Fashion models, eating disorders, and the Americans with Disabilities Act
I didn't want to blog about this until after New Year's, as the story prompting the following discussion is very sad. But as you have probably read by now, French model and actress Isabelle Caro recently passed away after a long battle with anorexia.
I don't intend to use this blog to rehash the debate about whether our culture should or shouldn't fixate on models who represent an "unattainable" level of thinness. However, Ms. Caro's tragic passing is likely to reignite the controversy about what, if anything, the fashion industry should do about eating disorders among models.
One well-meaning but legally problematic proposal that was thrown around several years ago was to require models to produce, essentially, a doctor's note in order to participate in runway shows. This proposal did not become reality, at least for Fashion Week in London, where the idea appears to have been most seriously considered.
As with the "right of publicity" discussed in LOF's previous post, many readers may have an intuitive sense that there is "something wrong" with requiring such documentation as a prerequisite for employment (albeit a various glamorous form of it.) That "something wrong," LOF submits, is possible liability under the Americans with Disabilities Act. (As in previous posts, I'm assuming the relevant conduct takes place within U.S. borders.)
In a 2008 law review article, one author found that "not one court in the United States has found anorexia or any other eating disorder to be protected under the [ADA]." But LOF's examination of the cases cited by the article's author revealed that the plaintiffs who had alleged ADA violations in these cases had failed to make the necessary evidentiary showings, not that any court had declared eating disorders -- as a group of conditions -- to be somehow disqualified from coverage under the ADA. To the contrary, the Ninth Circuit Court of Appeals' opinion in Frank v. United Airlines suggests that a serious, chronic eating disorder might very well meet the ADA's requirement that a qualifying disability "substantially limit major life activities" such as "caring for oneself, performing manual tasks, walking, seeing, hearing, speaking, breathing, learning, and working." In Frank, the plaintiffs had "not presented evidence that their eating disorders have that effect," but this only means plaintiffs in future cases will be especially careful to produce additional supporting evidence.
In any event, the states have their own "mini-ADAs" that are often less stringent than the federal statute. To cite an example of obvious significance, New York's mini-ADA does not impose any "substantially limits" requirement on plaintiffs with claimed disabilities.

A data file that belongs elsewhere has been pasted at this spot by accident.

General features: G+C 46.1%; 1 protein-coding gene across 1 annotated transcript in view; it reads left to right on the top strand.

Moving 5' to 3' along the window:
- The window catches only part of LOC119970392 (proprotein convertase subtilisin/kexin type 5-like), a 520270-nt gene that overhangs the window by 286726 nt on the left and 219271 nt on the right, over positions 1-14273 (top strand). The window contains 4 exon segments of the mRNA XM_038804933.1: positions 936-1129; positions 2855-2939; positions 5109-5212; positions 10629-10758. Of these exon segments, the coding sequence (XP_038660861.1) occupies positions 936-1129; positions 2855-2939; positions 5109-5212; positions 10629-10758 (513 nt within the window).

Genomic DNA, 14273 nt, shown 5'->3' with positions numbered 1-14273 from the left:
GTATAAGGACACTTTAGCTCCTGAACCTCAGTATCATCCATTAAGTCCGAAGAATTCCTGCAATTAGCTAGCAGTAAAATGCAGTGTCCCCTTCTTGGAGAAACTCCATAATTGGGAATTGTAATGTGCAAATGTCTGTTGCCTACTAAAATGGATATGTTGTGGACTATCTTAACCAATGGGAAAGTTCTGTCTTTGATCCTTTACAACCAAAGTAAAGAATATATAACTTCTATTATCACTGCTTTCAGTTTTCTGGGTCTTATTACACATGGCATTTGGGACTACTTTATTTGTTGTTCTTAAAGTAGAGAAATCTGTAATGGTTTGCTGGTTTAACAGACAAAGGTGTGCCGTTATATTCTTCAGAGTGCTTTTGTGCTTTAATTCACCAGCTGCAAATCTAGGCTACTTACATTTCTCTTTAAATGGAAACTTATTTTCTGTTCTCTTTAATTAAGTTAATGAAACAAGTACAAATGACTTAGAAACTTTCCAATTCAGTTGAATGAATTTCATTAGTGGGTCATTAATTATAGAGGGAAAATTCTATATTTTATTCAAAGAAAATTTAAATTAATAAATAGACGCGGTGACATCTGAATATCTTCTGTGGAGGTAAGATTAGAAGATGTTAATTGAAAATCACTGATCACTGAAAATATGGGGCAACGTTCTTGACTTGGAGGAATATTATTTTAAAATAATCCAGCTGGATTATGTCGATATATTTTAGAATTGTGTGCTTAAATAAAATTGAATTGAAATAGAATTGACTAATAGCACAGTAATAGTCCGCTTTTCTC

If a plaintiff can show that his/her eating disorder is a "disability" under the relevant statute, whether state or federal, then conditioning employment on a doctor's stamp of "no anorexia" becomes legally perilous. Why? The ADA (and probably most state-law equivalents) provides that "an employer cannot ask you [as a job applicant] if you are disabled or ask about the nature or severity of your disability", and "cannot require you to take a medical examination before you are offered a job".
To be sure, there are other requirements that a plaintiff would have to satisfy to prevail against a would-be employer asking for a doctor's "no eating disorder" letter. For example, the ADA covers only employees, and not "independent contractors". But in making this determination, courts look at various factors, on a case-by-case basis; this is not an exercise any party engaged in hiring (including labels or producers hiring models on a one-time-only basis) would want to take part in. Another escape hatch from ADA liability is a successful showing that the disability-related inquiries are "job-related and consistent with business necessity," but it's difficult to imagine an attorney invoking this exception to liability without failing "the giggle test".
One alternative proposal to medical certification, which was actually adopted by the organization in charge of Madrid's Fashion Week, is to simply ban models with body mass indices ("BMI") of less than a certain number. While this might alleviate concerns about liability for requiring medical examinations, the practice could still violate the ADA (or state-law equivalents) for various reasons, including if the ban has a so-called "disparate impact" on individuals with qualifying disabilities. Ask yourself: how could a BMI minimum not have a disparate impact on individuals with eating disorders? FYI, disparate impact claims entail a sort of call-and-response between plaintiff and defendant: upon a plaintiff's so-called "prima facie" showing of disparate impact, the employer has to provide a "neutral" (i.e., non-disability-related) reason for the challenged policy. Since proposals to impose BMI minimums have been quite explicitly based on concerns about eating disorders, an employer would be hard-pressed to provide a legitimate, neutral reason for such a policy.
In short, while eating disorders among models present a very serious problem meriting the attention of the fashion industry and public alike, the proposals that have been floated so far for remedying the situation carry significant legal risk-- regardless of whether these proposals are "good policy" or raise moral concerns.